• Spread a few tablespoons of flour or cornmeal on a clean countertop surface.
  • Once the dough is warm and risen, remove it from the bowl and set on floured surface. Punch it down by flattening with your hands, into roughly a circle shape.
  • Lay the rolling pin across the midline of the dough. Roll the dough from the center to the top and from the center to the bottom. Don’t roll the pin all the way off the dough. Give the dough a quarter turn and repeat the rolling. Continue this process—rolling and turning-- till it's a little bigger than a dinner plate (about 10" - 12") and about  ¼" -  ½" thick.
    • Careful not to roll the crust too thin - it will be challenging to move to the oven and be more likely to rip.
    • This step is all about personal preference -- if you like a thicker crust, don't roll it out as much, and if you like a thinner crust, roll it out to your heart's desire.
  • Using your hands, stretch, pull, and form your dough in a clockwise motion until you have achieve an even and properly sized pizza. Be careful not to tear the dough here, just stretch it thin.
  • Dust your pizza stone or cookie sheet with cornmeal. You don't want to do this step too far in advance because the hot oven will start to toast and potentially burn it.
  • Carefully transfer your dough from your countertop to the over (it's helpful if you have a partner to open the oven door quickly for you while you carefully lift and carry your dough to the over.
  • With a fork or dough docker, stab little holes over the entire surface of the pizza dough.  This allows water vapor to release from the dough, and prevents those bubbles from forming in your pizza dough/crust as it cooks.
  • We recommend a par-bake on the crust. Let it cook without any toppings for 2-3 minutes - this may help keep the dough from getting soggy by giving it a chance to for a bit of a "crust" before adding your sauce and toppings.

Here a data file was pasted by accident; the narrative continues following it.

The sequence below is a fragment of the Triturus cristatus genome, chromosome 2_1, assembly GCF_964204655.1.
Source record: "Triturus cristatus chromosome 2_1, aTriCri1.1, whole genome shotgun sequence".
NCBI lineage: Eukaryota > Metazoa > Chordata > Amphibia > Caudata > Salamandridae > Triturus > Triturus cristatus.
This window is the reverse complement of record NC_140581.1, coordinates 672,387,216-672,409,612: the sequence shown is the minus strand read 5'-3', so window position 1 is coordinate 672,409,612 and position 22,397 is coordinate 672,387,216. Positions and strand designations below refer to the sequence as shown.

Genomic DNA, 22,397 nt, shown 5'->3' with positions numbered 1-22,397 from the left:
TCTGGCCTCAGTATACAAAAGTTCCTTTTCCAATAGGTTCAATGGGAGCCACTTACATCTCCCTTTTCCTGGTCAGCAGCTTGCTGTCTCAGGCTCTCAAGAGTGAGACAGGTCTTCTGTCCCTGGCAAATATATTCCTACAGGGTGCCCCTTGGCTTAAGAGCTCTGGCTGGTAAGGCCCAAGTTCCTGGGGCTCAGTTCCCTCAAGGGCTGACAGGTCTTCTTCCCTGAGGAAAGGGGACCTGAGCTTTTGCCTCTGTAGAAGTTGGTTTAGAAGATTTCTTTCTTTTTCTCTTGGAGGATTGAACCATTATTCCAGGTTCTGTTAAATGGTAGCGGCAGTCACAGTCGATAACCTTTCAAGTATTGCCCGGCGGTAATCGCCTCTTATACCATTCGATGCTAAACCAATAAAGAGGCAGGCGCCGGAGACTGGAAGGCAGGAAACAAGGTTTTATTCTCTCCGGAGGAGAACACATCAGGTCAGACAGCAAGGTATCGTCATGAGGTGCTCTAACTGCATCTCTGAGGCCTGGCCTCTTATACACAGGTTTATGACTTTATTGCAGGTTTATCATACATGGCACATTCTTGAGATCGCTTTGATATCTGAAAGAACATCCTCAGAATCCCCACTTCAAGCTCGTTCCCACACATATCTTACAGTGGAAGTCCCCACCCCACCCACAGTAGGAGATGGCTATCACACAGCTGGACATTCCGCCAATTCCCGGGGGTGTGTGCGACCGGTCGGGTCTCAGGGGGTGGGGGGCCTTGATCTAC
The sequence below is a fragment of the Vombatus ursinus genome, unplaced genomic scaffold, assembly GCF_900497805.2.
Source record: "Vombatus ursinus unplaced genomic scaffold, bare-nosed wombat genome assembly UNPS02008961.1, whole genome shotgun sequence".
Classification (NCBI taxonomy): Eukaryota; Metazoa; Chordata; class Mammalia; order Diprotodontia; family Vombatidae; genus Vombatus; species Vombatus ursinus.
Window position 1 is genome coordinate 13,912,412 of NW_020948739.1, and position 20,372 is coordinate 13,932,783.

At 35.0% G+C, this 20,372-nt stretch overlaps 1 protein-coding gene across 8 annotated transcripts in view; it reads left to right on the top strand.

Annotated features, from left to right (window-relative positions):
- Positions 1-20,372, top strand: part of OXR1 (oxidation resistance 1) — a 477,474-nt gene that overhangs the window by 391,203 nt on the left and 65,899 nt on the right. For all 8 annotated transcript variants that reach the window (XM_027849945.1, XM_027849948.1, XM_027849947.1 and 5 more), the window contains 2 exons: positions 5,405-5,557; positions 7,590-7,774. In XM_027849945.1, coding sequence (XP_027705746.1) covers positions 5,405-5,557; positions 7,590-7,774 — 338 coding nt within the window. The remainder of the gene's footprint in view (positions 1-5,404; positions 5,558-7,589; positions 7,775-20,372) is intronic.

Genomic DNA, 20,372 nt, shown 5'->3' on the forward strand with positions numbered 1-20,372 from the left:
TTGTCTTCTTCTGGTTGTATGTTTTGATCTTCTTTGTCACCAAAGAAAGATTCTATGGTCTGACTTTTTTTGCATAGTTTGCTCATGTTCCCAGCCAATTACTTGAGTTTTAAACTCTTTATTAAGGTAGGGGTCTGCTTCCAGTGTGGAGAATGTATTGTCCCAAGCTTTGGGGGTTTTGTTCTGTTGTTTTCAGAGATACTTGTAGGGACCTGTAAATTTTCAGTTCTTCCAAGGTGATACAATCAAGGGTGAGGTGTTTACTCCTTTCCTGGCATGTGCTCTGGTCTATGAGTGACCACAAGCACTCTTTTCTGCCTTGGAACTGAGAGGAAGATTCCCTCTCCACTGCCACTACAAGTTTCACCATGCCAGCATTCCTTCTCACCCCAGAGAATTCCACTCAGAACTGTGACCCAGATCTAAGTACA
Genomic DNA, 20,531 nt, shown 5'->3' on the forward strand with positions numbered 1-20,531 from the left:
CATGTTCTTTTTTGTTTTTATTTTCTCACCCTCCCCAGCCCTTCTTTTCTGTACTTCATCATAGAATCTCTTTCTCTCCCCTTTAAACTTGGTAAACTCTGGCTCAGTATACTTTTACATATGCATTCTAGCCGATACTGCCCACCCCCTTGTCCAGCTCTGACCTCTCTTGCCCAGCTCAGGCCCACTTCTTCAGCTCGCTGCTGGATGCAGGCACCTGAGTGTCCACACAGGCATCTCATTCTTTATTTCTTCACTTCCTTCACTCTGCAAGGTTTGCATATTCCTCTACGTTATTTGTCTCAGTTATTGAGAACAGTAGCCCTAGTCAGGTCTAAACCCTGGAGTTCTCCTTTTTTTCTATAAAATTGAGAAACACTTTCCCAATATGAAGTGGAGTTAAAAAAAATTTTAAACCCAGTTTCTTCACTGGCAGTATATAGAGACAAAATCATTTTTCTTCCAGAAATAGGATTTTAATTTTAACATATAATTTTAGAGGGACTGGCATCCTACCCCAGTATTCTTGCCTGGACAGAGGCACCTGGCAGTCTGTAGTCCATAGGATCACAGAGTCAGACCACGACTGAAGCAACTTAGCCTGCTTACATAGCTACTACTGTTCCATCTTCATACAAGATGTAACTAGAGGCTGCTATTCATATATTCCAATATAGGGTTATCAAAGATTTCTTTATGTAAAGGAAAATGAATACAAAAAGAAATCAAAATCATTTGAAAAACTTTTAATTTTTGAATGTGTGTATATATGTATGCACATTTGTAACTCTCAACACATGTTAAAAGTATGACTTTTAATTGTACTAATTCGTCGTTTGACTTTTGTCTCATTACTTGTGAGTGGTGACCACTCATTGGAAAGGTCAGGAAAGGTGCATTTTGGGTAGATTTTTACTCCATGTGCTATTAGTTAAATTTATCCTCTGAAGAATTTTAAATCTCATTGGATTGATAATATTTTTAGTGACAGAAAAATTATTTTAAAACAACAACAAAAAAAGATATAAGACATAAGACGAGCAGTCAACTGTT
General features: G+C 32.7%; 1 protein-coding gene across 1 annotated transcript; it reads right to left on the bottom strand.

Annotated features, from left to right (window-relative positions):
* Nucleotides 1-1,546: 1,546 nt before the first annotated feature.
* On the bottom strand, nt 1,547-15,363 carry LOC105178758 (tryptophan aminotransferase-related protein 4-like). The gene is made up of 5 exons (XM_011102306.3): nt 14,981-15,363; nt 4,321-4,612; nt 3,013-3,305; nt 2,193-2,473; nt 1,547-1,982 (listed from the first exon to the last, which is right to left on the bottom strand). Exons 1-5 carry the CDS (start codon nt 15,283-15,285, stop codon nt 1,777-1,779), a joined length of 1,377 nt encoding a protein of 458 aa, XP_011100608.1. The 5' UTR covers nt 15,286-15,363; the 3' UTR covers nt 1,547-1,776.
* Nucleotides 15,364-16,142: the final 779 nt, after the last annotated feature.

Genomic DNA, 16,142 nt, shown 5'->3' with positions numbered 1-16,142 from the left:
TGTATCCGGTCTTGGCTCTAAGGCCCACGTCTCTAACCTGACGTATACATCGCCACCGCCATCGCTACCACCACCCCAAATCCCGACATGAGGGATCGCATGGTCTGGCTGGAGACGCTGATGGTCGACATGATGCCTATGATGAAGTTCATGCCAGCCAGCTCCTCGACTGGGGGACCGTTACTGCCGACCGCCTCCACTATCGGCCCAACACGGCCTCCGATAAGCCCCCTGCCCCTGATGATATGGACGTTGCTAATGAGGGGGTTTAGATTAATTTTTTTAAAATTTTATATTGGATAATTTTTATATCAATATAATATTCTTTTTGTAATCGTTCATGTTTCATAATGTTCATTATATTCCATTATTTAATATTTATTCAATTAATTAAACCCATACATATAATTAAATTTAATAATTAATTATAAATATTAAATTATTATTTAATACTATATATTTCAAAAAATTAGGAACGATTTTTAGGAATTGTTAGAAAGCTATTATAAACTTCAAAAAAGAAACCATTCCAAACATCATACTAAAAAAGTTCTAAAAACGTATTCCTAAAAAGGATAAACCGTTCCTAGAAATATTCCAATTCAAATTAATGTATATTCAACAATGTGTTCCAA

• Add your sauce & toppings - save the cheese for a last minute add once the crust starts browning up.
  • Turn your oven light on and peek through at the progress from the outside without opening the door. The oven needs to stay hot and it's tempting to open the door to check on progress.
  • Cook time will vary -- but start checking around 5 minutes. You'll want to watch the edge to know when it's getting ready - a little browning of the edges is a sign it's getting close. Another test (which requires a swift, quick movement is opening the door and sticking a metal spatula under the crust to see how stiff of flimsy it is. Shut the door quickly after this test). This step could take up to 10 minutes.
  • Once it seems the crust is sturdy and edges are browning, quickly add the cheese. Shut the door and your pizza is done once the cheese is melted as you like (keep in mind it will continue to melt after you take it out of the oven).
    • You can also turn the broiler on at this stage for a hot burst of air on top of the pizza that will help melt the pizza. Don't keep it on for too long, or too close to the pizza to prevent the cheese from burning.
  • Carefully remove pizza back onto a peel or cutting board, slice as many ways needed and enjoy!!

The Toppings